April 15, 2008
In the last week a story from England has gained considerable notoriety due to the troubling questions it raises about the political neutrality of searches conducted by Google, the internet search behemoth. In March 2008, Englands Christian Institute (the Institute) informed Google U.K. that it wished to place this ad (see below) to promote its pro-life papers when Google visitors searched for abortion service websites:
In an e-mail dated March 19, 2008, Google U.K. denied the Institutes request to place the advertisement on pages producing abortion-related search results. Google stated that it denied placement because Google policy does not permit the advertisement of websites that contain abortion and religion-related content. Additionally, Google noted that it retained the right to exercise editorial discretion when it comes to the advertising we accept on our site.
No further explanation was given until April 10th, when Google U.K.s media office issued the following comment: We only allow ads that have factual information about abortion.
Googles insulting comment speaks volumes about the companys prejudices. My quick review of papers posted on the Institutes website found studies that thoughtfully combined Christian Biblical teaching, Christian ethical analysis, accurate discussion of scientific facts, and reasonable public policy conclusions. For example, the 76-page study on the Morning-After-Pill is very well reasoned even if does not come to the same conclusions Googles staff would reach about the ethics of using emergency contraception.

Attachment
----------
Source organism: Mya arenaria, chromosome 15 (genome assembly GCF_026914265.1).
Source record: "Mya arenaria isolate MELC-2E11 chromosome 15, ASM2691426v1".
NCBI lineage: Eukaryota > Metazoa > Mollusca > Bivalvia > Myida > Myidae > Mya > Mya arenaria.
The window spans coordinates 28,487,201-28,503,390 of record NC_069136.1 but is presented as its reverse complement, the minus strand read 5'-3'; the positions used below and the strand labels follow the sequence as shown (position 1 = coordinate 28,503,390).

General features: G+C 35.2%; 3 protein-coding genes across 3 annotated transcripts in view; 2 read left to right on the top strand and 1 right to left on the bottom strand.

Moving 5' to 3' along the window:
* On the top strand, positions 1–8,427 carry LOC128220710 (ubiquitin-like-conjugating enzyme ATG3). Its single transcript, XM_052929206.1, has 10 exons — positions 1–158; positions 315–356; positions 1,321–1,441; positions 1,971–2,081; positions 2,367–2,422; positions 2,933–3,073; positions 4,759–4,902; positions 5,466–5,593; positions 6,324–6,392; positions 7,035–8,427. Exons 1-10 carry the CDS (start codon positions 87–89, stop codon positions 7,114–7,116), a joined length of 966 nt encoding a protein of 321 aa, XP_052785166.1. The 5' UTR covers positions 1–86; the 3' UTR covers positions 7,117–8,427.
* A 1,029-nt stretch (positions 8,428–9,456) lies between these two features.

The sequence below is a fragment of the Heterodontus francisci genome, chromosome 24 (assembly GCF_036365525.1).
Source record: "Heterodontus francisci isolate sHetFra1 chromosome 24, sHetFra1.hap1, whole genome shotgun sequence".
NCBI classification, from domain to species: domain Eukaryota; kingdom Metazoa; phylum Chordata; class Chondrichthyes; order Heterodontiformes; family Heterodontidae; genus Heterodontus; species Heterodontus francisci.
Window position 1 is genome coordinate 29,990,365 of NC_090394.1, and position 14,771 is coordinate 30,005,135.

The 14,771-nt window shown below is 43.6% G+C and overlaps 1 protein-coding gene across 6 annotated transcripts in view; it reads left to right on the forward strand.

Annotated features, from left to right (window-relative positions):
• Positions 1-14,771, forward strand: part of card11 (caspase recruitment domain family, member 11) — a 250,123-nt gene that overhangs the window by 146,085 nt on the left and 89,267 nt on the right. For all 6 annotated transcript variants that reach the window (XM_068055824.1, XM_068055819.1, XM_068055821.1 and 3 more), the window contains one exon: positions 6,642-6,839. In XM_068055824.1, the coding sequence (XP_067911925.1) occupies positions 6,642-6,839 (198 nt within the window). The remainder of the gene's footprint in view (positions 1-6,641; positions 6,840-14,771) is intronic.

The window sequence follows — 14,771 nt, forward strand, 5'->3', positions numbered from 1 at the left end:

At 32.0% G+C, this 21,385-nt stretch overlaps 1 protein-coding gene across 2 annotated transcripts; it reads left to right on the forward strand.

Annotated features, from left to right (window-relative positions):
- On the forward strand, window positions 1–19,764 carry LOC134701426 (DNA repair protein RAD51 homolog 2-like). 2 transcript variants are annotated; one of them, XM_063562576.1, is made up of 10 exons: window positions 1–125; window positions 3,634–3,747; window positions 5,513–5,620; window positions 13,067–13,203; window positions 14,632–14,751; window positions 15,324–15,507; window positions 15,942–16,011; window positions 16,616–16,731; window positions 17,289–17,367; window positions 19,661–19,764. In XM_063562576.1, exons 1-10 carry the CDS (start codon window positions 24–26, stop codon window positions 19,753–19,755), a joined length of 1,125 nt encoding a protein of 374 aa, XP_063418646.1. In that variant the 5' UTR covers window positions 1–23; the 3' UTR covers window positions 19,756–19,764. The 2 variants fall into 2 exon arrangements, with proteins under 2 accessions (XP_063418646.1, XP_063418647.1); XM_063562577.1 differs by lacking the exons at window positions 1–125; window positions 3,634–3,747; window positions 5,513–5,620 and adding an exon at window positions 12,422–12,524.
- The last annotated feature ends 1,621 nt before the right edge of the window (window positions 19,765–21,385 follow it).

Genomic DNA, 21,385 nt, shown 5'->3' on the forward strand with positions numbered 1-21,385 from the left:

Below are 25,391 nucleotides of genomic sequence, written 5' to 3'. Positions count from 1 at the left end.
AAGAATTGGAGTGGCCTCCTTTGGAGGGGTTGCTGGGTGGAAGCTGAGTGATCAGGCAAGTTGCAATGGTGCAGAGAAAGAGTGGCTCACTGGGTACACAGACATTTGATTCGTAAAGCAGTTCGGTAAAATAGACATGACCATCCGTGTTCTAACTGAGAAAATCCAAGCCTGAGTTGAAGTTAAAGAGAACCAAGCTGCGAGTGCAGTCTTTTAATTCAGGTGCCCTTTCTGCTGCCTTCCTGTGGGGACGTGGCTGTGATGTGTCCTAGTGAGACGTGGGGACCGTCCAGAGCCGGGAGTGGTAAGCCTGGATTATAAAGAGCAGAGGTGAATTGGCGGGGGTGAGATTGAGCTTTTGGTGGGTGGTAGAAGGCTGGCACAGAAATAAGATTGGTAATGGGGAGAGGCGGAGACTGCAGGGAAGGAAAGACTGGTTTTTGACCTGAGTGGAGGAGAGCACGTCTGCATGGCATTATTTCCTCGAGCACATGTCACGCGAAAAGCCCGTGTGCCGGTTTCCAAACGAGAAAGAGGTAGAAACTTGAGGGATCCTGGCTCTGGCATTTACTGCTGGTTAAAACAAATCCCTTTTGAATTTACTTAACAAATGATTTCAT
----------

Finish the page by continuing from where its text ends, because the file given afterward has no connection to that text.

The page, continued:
Well, this story will continue to develop because the Institutes attorneys wrote to Google informing them that the companys actions violate the U.K.s Equality Act of 2006. Apparently, that law prohibits religious discrimination in the provision of a good, facility or service, and the Institutes attorneys believe its actions fall within protections afforded by the law. If courts in the United Kingdom interpret such laws in a manner similar to the way an American court would, the Institute probably has a good case.
This will be an important legal contest for the United Kingdom should it go to court. If Christian organizations can be banned from advertising on pages produced by specific search terms then freedom of speech on the internet is in grave danger. If push comes to shove, Google may find that millions upon millions of Christian web users can take their searches elsewhere, and Googles stock price has already lost around $300 from its 52-week high.